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Five Things We Learned At The Prefontaine Classic

Five Things We Learned At The Prefontaine Classic

| On 01, Jun 2013

Photo courtesy of

Five quick lesson from today’s Prefontaine Classic in Eugene, Oregon.

Don’t put the crown on Kirani James yet:

The 400 season looked all but over two weeks ago in Shanghai.  James, the 2012 gold medalist, ran a 44.02 in poor conditions and handily defeated LaShawn Merritt.  With age and talent on his side, it appeared that the best match-up this year would be between James and the clock.  Merritt changed that on Saturday at Hayward Field.  The 2008 gold medalist had a big advantage after 200 meters and then held James off down the home stretch to win in 44.32 to 44.39.

This is the best that Merritt has looked since he returned from a drug suspension in late 2011.  James still has a higher ceiling (he is only 20 years old) but it looks like Merritt is going to push him for at least one more season.


We are running out of words to describe Mary Cain:

The 17-year-old finished 5th in the 800 and set an American junior record of 1:59.91.  It would be a shocking result if she hadn’t spent the last four months showing us that nothing she does is surprising.

In this race, she stayed toward the back in the first lap before moving her way up over the final 100 meters.  Cain passed the Olympic bronze medalist Yekaterina Poistogova and almost got by the best American 800 runner over the last several years, Alysia Montaño.  All the more baffling when you consider that this isn’t considered Cain’s best event.  Perhaps that will change after today.


Sanya Richards-Ross will have a busy three weeks:

The gold medalist from London finished last in the 400; her first race since toe surgery in September.  Her time of 53.77 was more three seconds behind race winner Amantle Montsho.  More importantly, Richards-Ross finished well back from the two Americans in the race, Francena McCorory and DeeDee Trotter.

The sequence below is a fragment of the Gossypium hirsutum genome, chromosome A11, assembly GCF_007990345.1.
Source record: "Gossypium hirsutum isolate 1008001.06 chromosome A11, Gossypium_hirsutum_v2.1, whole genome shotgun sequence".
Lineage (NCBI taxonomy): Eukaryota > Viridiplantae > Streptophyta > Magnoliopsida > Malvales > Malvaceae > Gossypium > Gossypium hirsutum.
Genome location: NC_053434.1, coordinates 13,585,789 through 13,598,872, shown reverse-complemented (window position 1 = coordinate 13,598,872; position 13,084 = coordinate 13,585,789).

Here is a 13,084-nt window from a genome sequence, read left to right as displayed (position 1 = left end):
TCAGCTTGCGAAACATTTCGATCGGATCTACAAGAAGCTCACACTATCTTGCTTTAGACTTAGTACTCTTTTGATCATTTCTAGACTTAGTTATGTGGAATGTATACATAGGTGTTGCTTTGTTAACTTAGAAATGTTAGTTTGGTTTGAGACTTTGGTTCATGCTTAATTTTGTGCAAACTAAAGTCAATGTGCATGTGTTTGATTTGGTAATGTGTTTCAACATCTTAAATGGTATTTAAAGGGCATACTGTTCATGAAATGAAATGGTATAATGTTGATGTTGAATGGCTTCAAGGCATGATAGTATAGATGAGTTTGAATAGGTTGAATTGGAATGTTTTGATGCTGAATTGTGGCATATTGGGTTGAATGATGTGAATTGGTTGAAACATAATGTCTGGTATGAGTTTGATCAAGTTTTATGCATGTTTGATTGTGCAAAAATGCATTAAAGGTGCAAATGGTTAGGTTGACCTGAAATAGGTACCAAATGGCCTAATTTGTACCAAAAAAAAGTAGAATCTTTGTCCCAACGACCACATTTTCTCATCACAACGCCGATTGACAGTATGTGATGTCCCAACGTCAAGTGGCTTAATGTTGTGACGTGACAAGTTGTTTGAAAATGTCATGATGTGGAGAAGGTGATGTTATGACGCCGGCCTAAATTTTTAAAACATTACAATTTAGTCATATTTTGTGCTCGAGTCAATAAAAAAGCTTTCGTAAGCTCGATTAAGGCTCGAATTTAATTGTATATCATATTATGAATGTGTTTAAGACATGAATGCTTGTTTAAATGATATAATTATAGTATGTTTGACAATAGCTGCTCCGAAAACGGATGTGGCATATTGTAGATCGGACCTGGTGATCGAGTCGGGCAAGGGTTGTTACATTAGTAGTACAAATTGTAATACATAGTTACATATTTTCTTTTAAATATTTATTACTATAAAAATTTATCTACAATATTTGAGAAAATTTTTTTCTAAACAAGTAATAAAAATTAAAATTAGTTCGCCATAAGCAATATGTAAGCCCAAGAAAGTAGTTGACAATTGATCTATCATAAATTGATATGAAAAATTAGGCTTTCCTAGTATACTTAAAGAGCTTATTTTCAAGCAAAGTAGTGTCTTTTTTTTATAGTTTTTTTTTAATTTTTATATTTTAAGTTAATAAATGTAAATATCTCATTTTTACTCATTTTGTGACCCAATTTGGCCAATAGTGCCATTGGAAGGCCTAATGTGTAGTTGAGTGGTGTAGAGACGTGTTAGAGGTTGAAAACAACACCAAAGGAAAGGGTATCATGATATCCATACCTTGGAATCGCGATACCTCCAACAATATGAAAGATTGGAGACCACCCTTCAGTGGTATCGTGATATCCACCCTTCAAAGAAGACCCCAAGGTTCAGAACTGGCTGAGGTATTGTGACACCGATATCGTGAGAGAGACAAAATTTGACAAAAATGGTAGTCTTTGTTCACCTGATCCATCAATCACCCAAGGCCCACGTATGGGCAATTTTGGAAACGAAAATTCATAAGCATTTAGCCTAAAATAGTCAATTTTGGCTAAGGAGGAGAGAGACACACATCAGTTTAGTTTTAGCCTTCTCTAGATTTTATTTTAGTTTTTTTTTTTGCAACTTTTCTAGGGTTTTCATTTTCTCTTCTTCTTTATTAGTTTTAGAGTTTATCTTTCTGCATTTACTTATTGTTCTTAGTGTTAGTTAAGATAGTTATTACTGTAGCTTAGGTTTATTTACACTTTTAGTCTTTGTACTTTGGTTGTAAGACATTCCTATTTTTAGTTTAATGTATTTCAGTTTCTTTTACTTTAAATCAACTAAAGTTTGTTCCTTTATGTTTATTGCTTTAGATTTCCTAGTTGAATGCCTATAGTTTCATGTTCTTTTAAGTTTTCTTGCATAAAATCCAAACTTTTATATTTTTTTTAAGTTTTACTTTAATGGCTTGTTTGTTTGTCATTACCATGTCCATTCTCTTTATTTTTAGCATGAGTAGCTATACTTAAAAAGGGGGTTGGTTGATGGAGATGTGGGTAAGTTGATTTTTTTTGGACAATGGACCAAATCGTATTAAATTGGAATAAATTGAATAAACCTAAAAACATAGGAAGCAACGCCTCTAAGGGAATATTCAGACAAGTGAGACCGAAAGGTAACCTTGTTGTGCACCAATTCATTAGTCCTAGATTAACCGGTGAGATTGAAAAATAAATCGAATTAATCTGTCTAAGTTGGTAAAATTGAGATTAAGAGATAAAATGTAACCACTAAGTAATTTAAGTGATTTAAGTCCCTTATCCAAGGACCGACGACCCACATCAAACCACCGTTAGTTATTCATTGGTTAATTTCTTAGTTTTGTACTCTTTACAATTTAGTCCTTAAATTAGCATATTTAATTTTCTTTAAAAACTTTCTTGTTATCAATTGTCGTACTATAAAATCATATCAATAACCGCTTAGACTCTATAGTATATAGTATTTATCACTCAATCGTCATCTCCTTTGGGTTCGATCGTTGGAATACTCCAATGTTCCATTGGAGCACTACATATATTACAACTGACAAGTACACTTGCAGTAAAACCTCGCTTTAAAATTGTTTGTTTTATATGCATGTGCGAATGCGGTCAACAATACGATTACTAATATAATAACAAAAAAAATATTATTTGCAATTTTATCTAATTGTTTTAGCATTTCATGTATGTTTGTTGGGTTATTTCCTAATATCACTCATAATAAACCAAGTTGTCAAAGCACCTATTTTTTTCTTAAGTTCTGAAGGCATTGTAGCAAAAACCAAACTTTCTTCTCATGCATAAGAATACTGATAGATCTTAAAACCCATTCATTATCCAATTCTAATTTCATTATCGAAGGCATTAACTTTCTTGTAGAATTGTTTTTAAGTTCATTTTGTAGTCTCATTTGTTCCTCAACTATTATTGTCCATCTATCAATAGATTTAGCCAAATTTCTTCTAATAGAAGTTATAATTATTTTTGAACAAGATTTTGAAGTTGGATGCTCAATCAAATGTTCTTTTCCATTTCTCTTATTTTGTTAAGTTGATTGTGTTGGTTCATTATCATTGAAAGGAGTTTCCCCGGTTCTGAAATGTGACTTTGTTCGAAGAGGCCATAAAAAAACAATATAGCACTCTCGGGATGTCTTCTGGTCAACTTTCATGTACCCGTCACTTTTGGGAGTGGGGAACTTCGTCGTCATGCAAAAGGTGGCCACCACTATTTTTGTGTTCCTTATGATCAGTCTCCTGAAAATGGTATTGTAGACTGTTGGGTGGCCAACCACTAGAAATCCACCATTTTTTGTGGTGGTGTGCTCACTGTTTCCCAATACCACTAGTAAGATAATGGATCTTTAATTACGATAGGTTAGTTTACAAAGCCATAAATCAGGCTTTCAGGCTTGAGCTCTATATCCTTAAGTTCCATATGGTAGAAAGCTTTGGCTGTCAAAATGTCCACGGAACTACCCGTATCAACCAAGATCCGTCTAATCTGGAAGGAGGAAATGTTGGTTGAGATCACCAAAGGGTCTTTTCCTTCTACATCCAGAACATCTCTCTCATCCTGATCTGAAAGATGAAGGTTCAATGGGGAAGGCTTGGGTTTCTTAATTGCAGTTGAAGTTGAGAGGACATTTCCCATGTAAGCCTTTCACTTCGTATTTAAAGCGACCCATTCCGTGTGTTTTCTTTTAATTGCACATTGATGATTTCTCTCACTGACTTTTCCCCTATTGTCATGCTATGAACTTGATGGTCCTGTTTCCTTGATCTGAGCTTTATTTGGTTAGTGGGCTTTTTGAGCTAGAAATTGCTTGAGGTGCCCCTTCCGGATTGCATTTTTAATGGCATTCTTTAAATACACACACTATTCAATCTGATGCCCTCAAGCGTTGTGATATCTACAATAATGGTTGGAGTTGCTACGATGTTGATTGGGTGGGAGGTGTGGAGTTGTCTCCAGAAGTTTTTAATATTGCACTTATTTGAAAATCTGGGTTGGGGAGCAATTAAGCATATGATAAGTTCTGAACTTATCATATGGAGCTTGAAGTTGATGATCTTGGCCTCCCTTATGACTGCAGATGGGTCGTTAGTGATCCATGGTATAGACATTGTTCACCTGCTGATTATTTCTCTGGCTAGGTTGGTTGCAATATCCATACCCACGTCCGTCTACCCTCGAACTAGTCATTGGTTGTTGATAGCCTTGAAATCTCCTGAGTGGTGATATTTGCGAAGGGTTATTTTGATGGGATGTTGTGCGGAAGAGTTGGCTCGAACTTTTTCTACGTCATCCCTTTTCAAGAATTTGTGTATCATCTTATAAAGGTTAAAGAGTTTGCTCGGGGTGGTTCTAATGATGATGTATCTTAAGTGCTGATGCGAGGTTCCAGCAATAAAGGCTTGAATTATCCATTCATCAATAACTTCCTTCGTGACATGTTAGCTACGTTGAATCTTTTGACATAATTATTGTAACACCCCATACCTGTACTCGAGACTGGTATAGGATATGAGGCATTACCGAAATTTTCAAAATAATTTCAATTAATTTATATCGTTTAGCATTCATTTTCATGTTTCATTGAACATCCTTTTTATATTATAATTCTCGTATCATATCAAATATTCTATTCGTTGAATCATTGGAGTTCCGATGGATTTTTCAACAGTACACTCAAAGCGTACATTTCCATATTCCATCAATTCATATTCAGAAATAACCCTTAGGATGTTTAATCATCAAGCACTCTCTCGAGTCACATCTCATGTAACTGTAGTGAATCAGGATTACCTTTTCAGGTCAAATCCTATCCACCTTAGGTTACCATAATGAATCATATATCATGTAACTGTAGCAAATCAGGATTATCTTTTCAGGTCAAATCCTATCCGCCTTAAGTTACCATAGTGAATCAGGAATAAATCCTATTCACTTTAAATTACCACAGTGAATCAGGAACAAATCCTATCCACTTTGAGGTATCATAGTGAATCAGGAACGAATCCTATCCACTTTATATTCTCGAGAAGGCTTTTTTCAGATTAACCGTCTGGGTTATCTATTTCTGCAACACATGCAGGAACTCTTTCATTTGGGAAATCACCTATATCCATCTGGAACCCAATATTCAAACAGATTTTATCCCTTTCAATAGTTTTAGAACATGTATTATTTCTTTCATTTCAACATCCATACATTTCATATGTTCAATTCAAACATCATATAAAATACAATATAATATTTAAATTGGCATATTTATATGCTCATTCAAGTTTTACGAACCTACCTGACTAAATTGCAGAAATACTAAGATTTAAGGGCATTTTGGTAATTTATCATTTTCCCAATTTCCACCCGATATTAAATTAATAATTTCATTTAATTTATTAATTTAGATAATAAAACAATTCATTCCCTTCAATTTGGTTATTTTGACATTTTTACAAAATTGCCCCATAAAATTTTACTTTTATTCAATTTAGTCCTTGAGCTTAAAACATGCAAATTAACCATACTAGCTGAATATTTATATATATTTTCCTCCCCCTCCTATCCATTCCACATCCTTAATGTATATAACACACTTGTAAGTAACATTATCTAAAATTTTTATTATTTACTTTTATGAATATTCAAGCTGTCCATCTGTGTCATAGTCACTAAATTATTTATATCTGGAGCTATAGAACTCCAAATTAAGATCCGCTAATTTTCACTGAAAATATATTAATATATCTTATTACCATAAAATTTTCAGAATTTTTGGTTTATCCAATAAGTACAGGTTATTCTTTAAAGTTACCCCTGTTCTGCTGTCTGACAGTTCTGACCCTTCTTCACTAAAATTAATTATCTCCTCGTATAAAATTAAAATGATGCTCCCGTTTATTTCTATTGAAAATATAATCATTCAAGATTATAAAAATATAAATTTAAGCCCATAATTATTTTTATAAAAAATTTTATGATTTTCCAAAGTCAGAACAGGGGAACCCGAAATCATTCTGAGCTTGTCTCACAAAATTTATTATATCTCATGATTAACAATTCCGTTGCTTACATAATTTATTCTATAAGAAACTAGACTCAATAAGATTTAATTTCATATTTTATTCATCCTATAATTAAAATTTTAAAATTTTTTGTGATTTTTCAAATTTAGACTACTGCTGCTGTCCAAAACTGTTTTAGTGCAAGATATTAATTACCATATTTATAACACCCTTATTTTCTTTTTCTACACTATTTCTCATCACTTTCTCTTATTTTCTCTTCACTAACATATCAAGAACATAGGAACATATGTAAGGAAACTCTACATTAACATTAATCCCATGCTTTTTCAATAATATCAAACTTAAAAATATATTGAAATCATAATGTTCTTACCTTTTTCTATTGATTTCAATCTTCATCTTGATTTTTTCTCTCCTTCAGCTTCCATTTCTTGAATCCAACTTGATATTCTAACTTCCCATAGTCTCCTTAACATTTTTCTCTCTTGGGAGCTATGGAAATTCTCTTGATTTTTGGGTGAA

What can she do between now and the United States Championships at the end of June to secure a top three finish?  Difficult to tell.  There aren’t many races on the schedule, especially domestically, to get her prepared for the type of competition she will face in Des Moines.   If she can’t qualify there, can she at least finish high enough to be part of the 4 x 400 relay pool?  However rusty she is now, good money says she will be prepared by the time August rolls around.


A bye to the World Championships really does come in handy:

Like Richards-Ross, Lashinda Demus struggled on Saturday.  The 2011 world champion finished 5th in 55.25 in the women’s 400 hurdles.  Zuzana Hejnova won the race with a time of 53.70.  When she spoke after the race with Lewis Johnson of NBC, she was clearly disappointed in her performance.

However, there is no need for Demus to panic.  By virtue of her gold medal in Daegu she has a bye to this year’s World Championships.  She doesn’t need to finish top three in Des Moines and can take a much more measured with her approach to her season.  A position I’m sure Richards-Ross, and many other athletes at this point, envy.


Ezekiel Kemboi deals with victory far better than defeat 

The famous celebrator (who also happens to win gold medals in the steeplechase) was in command of the 3,000 steeplechase until the final barrer.  Kemboi started to fade after stuttering his steps and then drifted to the inside lane where he made contact with the fast-closing Conseslus Kipruto.  Kipruto was knocked off the track for a few strides, but recovered to cross the line first.  Kemboi slowed at the finish before wagging his finger and shaking his head at his countryman.

A conflict in the steeplechase that didn’t involve Mahiedine Mekhissi-Benabbad?  Interesting.  Kemboi was clearly in the wrong and was later disqualified.  The big loser in the exchange were the fans who didn’t get to see the signature dance from the 130-pound Kenyan.  Luckily, Mutaz Essa Barshim gave them something in the men’s high jump.


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